Last week President Trump hired a CNBC contributor. This week he has hired one Fox News analyst and another frequent Fox guest.
Thursday's announcement about Fox commentator turned National Security Adviser John Bolton is just the latest example of the TV-to-White House pipeline. Comedy writer Nick Jack Pappas's quip last week -- "He always wanted to create Trump TV, so he's turning the White House into it" -- feels prophetic.
President Trump seems to be treating peoples' TV appearances as audition tapes. For example, the newest member of his legal team, Joseph diGenova, has been a frequent guest on Fox.
This hiring strategy is a reflection of Trump's TV viewing habits. Quite simply, he's hiring the people he enjoys watching on TV.
Trump hiring TV personalities "creates this positive feedback loop," former Fusion TV host Alicia Menendez said on "Reliable Sources" last weekend.
"If you love the president, if you love Fox News, then his hiring from Fox validates Fox's credibility and it also validates the president's great taste, right? It works both ways," she said.
Trump frequently promotes Fox News while trashing Fox rivals like CNN, proving that he's paying close attention to cable news.
Fox said Thursday evening that Bolton is no longer a paid contributor to the network, effective immediately. He gave his first interview about the new job to Fox host Martha MacCallum.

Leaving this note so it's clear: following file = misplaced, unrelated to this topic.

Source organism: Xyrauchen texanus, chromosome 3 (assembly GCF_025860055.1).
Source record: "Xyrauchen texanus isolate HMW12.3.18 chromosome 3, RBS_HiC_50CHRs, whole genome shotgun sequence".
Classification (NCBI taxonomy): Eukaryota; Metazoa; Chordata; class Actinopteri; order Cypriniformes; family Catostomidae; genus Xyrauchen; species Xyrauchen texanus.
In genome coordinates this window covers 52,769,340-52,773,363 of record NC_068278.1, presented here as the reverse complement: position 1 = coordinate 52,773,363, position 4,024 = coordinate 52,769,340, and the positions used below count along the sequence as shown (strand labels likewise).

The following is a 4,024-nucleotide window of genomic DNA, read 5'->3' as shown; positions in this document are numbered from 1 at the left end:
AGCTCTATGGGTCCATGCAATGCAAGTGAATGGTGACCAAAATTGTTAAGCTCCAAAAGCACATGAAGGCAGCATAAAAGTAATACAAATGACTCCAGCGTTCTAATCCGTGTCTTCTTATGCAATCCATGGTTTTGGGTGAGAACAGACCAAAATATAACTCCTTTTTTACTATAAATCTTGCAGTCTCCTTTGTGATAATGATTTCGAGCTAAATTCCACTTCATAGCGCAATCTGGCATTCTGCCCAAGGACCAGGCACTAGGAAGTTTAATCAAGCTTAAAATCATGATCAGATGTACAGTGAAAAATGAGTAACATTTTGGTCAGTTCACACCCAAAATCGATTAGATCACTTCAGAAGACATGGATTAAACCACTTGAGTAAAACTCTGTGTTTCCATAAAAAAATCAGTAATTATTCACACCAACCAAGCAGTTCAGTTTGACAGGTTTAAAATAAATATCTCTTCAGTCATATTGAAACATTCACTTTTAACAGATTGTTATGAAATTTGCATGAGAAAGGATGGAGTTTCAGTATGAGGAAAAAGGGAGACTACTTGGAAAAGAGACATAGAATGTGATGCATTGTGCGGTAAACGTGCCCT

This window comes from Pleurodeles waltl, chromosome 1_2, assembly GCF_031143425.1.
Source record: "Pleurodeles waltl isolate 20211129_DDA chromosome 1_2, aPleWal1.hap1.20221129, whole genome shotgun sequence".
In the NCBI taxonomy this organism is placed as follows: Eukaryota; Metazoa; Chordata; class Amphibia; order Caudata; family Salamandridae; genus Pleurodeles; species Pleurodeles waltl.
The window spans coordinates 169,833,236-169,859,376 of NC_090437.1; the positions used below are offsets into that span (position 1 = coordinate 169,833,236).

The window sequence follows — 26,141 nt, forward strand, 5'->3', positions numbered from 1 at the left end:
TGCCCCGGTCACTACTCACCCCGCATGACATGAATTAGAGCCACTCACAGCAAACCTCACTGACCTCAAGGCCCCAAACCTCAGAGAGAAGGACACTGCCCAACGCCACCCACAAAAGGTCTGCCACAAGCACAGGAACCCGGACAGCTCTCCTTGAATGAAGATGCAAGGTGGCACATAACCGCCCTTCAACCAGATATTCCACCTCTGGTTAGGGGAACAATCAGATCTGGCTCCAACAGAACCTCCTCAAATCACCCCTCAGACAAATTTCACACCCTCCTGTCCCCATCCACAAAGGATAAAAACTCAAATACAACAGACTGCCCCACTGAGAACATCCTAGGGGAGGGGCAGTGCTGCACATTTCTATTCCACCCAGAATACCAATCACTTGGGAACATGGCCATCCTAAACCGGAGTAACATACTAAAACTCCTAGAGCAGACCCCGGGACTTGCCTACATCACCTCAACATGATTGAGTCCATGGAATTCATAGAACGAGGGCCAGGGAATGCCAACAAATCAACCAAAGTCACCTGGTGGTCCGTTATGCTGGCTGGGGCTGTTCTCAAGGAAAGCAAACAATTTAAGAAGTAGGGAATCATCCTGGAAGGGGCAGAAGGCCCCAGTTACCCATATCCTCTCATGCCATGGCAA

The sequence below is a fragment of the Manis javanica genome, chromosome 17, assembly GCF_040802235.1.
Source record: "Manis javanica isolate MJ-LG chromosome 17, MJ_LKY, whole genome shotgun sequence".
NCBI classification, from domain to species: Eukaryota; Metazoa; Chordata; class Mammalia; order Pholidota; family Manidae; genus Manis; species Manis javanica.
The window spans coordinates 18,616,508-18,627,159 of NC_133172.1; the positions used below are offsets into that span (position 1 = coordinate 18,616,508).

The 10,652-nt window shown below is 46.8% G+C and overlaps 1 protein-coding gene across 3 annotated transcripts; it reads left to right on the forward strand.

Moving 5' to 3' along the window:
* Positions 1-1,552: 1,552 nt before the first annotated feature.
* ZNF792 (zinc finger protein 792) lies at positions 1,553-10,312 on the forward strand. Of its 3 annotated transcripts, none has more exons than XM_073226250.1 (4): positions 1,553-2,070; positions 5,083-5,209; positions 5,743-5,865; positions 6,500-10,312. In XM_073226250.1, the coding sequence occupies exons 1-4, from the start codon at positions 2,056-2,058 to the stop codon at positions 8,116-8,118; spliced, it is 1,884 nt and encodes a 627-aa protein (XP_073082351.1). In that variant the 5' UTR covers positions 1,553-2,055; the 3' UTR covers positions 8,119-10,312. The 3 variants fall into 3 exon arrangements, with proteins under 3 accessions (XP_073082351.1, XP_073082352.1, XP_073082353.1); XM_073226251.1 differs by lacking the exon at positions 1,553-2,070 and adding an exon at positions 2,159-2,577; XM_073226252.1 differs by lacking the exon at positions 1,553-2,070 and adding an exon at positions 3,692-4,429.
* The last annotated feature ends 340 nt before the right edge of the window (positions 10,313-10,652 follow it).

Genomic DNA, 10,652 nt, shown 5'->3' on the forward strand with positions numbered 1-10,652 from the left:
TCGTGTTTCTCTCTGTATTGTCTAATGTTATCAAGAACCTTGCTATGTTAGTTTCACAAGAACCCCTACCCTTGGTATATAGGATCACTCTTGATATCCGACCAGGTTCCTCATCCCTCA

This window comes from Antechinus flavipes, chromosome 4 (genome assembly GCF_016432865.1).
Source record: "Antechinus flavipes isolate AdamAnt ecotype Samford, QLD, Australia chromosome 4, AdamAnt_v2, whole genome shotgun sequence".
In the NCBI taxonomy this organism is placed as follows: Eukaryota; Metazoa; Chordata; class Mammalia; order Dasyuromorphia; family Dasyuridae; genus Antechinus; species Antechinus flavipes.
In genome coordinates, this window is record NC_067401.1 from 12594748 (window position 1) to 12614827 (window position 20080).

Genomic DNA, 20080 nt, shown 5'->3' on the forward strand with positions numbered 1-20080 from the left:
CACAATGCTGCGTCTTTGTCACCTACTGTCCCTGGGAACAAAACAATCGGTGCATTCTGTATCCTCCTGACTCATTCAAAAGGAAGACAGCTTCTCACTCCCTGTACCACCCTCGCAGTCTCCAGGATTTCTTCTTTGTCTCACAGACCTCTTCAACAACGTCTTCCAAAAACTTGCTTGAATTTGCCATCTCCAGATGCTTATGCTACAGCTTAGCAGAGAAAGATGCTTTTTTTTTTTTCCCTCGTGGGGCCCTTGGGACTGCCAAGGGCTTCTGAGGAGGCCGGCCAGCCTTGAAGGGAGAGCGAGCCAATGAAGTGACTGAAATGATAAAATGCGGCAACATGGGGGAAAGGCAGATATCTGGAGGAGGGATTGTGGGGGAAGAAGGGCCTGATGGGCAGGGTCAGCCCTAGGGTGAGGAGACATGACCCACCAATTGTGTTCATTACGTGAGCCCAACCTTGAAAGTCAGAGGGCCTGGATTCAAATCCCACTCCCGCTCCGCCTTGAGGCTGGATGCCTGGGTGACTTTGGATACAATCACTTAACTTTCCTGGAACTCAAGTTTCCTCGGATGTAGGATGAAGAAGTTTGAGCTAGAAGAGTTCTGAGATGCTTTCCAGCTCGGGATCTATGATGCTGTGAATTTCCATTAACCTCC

Of course, Bolton is not "just" a TV pundit. He is a lawyer with decades of experience in foreign policy circles, known for his hawkish views. He served as a United States Ambassador to the United Nations during the George W. Bush administration.
He has been a contributor to Fox for about ten years, which means viewers know him well.
DiGenova was never on Fox's payroll, but he has been on Fox in recent months defending Trump and alleging a government plot to take Trump down.
Other examples of the TV-to-Trump pipeline: A year ago "Fox & Friends" news anchor Heather Nauert joined the State Department as a spokeswoman. She is now a top-ranking official at State.
And Fox contributor Mercedes Schlapp joined the White House last fall as senior adviser for strategic communications.
So do veterans of the TV studio circuit have the right credentials for top government positions? They may be great at sound bites, but are they capable of governing?
Those are the questions that keep coming up as Trump hires from the ranks of TV talking heads.
It's a variation of Trump's campaign pitch: Try a businessman instead of a political animal in the Oval Office.
"I have no problem with going outside traditional sources of employment," political analyst Jeff Greenfield said on "Reliable Sources." Greenfield said, "there are times when bringing in people with a fresh face who may not necessarily be mired in the past is a good idea."
Greenfield harkened back to Trump's TV producer approach: "If your perception of your whole presidency is a TV show, in some perverse way, this makes sense."
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